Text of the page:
Posted on: November 23, 2018 Posted by: James McQuiston Comments: 0

A furious drumming comes out of the darkness. It wants our attention and it will stop at nothing until it captures it. Synthesizers join in the volley, bouncing up and down as we near some sort of echoing hook that is teasing us off in the distance. Like a distress signal, a melody is crying out for us to notice it, even as we grind and grate in textures that are so gigantic that it feels like we could be crushed in between them. Like some sort of prophet reading us an incantation that will leave all within earshot spellbound by its words, Brooke Josephson begins to sing familiar verses. This is Rocky G’s remix of her song “Mr. Fix It,” and it came to shake the floorboards beneath our feet.


Brooke Josephson doesn’t play second fiddle to her producer’s whimsical experimentation in this remix, but rather stands out as the burning center of the rapidly growing flames that spark up the moment we get into the muscle tissue of the track. The bursts of harmonic noise that dot the landscape are like landmines that go off without expectation, but they don’t leave us crippled by their grandiose quality. This is as aggressive as we’ve ever heard Josephson before, but it isn’t her foray into the world of harsh ambient music by any stretch of your imagination.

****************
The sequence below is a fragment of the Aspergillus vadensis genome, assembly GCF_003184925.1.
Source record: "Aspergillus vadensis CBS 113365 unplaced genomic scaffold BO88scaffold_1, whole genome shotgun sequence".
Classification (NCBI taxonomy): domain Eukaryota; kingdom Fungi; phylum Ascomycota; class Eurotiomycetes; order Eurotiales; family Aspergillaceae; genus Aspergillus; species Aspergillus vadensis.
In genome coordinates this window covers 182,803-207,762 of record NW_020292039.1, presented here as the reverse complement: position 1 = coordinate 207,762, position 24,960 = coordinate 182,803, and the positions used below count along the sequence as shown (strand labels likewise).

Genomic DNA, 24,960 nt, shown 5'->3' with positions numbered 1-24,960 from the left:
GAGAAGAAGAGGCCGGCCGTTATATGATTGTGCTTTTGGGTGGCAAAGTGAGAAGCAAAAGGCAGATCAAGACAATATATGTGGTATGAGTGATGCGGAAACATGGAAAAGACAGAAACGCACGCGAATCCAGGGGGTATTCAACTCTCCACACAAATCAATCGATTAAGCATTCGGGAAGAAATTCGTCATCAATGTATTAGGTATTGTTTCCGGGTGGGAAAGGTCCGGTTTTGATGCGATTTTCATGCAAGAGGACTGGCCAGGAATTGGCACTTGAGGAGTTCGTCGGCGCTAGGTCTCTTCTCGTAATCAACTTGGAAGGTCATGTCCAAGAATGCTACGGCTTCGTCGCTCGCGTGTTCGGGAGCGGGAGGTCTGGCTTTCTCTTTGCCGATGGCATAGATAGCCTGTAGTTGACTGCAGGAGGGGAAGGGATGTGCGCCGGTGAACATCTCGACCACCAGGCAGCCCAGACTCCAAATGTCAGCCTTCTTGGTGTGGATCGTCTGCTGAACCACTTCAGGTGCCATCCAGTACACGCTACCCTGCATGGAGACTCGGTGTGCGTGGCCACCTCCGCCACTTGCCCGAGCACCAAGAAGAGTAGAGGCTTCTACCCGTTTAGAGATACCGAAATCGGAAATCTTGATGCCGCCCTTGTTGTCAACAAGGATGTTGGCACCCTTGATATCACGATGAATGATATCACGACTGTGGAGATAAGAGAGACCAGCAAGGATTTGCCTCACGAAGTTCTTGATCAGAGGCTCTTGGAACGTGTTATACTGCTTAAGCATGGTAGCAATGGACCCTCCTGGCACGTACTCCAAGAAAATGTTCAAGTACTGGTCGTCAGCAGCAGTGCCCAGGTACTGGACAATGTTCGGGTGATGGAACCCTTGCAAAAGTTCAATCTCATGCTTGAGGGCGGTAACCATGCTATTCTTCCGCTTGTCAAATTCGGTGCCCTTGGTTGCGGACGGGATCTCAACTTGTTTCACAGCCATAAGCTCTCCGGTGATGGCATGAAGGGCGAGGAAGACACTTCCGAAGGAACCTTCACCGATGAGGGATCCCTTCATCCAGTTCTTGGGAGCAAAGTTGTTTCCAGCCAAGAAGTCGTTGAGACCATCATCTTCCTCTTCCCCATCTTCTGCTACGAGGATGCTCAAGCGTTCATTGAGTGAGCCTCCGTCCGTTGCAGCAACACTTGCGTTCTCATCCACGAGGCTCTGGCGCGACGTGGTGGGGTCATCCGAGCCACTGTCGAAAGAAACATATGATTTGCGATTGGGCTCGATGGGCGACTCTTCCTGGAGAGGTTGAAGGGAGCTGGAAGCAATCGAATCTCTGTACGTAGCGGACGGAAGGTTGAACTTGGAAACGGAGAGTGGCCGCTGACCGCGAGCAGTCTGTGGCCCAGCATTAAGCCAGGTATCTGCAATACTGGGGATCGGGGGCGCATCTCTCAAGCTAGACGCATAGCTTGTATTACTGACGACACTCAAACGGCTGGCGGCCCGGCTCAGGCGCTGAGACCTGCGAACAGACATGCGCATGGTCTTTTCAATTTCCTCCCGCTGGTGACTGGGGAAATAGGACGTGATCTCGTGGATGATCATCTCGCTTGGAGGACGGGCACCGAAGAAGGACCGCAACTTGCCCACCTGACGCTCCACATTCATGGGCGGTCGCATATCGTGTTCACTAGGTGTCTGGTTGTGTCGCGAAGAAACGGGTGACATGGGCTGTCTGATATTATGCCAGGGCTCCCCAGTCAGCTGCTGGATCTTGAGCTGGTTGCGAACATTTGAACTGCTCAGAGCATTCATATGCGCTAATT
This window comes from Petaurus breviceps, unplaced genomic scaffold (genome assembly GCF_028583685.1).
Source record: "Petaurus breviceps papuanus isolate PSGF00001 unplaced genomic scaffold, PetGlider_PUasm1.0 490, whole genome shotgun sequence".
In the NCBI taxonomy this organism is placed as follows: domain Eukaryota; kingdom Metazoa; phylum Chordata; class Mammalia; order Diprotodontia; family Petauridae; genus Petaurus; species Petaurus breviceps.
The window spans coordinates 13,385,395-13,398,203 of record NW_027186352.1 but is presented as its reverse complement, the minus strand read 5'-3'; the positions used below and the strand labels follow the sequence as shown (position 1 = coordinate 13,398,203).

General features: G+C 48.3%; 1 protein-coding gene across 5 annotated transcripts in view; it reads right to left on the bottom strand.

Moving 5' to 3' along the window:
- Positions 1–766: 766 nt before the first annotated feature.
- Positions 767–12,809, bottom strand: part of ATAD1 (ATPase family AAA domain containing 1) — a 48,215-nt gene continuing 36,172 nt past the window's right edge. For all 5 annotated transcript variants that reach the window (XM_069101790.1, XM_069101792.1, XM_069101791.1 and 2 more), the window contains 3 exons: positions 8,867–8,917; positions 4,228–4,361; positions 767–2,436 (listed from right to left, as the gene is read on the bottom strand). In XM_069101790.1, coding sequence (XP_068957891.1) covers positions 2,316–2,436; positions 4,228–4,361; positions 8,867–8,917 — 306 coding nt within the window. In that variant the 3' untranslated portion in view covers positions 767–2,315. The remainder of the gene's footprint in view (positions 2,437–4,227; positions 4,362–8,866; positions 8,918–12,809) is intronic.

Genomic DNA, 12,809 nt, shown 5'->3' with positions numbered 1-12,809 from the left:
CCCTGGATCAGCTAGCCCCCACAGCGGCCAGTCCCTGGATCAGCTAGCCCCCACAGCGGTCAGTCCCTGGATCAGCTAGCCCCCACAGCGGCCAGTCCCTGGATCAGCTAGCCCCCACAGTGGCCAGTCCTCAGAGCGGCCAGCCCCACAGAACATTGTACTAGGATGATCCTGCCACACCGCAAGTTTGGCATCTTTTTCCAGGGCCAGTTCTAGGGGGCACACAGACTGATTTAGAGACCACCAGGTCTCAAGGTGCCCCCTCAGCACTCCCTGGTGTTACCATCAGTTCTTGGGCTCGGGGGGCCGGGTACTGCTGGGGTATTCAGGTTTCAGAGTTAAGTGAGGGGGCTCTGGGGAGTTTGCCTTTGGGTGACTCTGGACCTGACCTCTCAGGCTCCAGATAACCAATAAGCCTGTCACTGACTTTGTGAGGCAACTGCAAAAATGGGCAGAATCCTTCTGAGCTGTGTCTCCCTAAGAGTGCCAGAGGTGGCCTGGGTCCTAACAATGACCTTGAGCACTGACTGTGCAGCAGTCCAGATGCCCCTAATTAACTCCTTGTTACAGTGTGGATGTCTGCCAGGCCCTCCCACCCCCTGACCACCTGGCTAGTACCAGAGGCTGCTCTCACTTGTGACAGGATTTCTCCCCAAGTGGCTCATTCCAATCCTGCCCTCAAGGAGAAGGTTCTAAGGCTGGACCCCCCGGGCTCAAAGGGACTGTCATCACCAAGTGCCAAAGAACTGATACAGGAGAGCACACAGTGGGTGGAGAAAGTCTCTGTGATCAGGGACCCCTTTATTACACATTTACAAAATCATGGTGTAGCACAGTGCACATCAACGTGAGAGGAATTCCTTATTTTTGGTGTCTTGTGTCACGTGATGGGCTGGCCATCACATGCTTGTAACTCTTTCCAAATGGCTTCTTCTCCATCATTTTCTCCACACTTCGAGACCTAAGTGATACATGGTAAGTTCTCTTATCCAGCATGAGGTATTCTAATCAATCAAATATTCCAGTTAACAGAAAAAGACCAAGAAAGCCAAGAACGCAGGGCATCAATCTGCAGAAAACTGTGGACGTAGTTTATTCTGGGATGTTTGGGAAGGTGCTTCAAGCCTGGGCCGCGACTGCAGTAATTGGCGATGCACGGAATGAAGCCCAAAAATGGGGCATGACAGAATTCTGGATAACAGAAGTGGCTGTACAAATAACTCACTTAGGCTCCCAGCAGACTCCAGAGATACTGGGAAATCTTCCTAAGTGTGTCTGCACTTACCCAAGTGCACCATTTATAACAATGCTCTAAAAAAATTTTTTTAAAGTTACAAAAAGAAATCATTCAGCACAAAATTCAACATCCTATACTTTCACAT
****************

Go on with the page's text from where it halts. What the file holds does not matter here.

With that said, an ambient influence is ever present in this song, and it really doesn’t feel out of place at all. Fans of the Josephson original will recognize what they’re listening to despite the fact that the grooves are much more intense than we could have imagined them being in any scenario. Rocky G favors conceptualism in the arrangement over predictability, and there’s actually a plethora of intricacies within this song’s structure that deliberately reject the standard route of travel even when it would make for a more efficient single. This remix wasn’t about simplifying anything, but rather evolving Josephson’s sound into the beast that it really can be.

The drums are so violent in “Mr. Fix It (Rocky G Remix)” that they create even more rumble than the bass does. This isn’t to suggest that the bass is weaker in this version than it was in the first mix; it’s indeed much punchier, but in an ironic twist I think it’s a little more disciplined here than it was previously. It adds to the tonality of the finished product, but unlike most electro/house tracks it isn’t the crown jewel of a scooped EQ.

“Mr. Fix It (Rocky G Remix)” is a rare case of a remix actually matching (and possibly surpassing) the creative structuring of the original, and it isn’t because of producer Rocky G alone. Brooke Josephson isn’t like the majority of the pop singers in her peer group; her voice isn’t chained to one particular style over another. I myself had thought she would work with this genre really well, but I couldn’t have ever guessed that it would go off as seamlessly as it does here. With Rocky G in her corner, she has the makings of being a serious contender in the club circuit as well as in indie pop, which is more than a big deal in this age of dominant crossover entertainers.


Kim Muncie

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